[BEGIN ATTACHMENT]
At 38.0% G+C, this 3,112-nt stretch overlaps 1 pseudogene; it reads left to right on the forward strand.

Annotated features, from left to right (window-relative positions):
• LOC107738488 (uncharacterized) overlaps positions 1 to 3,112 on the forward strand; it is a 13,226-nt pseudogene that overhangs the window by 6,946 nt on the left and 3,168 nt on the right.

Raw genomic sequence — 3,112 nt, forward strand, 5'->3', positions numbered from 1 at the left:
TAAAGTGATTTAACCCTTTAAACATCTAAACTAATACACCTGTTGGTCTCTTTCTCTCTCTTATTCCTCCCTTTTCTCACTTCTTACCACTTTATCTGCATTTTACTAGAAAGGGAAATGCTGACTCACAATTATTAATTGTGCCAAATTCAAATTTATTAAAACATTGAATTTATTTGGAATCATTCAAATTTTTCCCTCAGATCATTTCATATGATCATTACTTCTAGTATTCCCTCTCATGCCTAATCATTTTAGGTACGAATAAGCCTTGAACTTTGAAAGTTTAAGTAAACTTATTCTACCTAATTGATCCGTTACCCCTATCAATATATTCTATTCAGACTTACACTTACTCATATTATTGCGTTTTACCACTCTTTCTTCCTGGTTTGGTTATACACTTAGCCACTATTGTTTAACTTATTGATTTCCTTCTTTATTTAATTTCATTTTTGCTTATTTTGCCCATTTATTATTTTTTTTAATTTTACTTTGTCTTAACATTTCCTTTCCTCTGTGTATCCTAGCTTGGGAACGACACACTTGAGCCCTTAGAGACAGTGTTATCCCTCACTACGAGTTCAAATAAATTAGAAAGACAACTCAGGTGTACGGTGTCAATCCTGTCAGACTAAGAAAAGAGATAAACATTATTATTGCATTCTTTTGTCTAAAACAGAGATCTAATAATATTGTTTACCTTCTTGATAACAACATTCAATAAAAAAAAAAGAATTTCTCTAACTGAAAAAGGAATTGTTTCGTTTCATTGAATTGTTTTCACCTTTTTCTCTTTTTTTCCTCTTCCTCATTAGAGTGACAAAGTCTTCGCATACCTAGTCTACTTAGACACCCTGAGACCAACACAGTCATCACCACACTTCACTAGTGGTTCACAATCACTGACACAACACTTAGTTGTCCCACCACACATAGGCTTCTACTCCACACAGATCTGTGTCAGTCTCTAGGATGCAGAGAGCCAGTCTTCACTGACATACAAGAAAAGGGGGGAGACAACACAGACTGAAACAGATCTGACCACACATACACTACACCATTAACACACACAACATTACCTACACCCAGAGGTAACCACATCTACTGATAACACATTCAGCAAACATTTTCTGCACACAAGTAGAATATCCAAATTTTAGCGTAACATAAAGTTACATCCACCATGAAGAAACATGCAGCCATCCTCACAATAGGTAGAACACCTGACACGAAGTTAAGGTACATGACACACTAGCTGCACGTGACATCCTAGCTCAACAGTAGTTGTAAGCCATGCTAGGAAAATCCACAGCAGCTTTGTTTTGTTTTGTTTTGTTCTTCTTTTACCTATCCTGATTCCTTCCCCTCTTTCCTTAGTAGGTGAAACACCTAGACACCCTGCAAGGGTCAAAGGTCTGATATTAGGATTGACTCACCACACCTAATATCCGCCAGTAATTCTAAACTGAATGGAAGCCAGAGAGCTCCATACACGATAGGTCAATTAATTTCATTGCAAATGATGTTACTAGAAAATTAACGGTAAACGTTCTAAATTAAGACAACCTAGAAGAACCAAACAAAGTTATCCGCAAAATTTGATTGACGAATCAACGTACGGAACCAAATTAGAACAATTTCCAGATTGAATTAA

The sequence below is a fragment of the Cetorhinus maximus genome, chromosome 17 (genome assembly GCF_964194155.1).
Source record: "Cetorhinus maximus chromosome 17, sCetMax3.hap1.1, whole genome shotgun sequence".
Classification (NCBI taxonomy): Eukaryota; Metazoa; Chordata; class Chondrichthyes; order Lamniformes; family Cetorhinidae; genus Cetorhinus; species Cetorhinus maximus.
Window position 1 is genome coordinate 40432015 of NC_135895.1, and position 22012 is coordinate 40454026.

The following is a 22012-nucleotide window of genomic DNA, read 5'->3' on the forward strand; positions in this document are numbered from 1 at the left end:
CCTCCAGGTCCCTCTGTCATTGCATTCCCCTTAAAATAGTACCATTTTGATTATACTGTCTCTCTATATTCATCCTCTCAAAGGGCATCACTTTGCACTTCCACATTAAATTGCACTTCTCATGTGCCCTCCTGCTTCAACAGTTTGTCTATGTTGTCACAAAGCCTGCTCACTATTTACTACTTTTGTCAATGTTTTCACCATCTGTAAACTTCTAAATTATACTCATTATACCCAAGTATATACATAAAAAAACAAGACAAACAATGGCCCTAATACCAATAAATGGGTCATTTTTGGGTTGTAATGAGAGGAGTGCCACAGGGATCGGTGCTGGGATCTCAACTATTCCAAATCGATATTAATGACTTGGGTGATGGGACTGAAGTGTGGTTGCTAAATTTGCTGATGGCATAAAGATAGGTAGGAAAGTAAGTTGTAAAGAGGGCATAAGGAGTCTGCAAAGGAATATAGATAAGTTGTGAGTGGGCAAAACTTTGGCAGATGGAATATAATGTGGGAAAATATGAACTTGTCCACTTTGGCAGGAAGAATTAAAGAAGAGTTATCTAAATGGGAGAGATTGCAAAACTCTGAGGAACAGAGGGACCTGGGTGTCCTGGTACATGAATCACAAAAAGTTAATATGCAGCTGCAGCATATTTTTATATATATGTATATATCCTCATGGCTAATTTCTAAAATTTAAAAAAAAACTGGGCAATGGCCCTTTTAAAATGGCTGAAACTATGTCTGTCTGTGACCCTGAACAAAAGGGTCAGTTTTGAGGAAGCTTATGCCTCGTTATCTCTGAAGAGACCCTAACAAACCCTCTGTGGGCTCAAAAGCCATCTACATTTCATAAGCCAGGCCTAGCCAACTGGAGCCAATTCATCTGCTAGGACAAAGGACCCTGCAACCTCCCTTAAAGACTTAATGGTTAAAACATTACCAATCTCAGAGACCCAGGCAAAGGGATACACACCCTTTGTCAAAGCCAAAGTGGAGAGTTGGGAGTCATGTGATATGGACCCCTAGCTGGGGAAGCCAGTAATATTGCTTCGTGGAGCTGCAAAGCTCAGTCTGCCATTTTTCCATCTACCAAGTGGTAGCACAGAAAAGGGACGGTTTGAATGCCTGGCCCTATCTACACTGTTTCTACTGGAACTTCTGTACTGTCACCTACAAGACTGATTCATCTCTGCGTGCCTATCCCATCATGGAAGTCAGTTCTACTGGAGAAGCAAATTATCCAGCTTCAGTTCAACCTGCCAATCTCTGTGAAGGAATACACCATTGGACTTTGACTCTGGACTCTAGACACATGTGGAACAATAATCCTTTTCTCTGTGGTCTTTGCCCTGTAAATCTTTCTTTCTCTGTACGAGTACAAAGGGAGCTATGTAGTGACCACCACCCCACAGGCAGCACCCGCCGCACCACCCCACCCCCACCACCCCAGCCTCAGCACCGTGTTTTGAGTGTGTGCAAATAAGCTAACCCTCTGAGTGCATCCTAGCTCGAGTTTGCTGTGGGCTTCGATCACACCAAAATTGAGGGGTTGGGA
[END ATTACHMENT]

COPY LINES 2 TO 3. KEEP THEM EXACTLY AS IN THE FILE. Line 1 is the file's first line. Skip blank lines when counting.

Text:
Annotated features, from left to right (window-relative positions):
• LOC107738488 (uncharacterized) overlaps positions 1 to 3,112 on the forward strand; it is a 13,226-nt pseudogene that overhangs the window by 6,946 nt on the left and 3,168 nt on the right.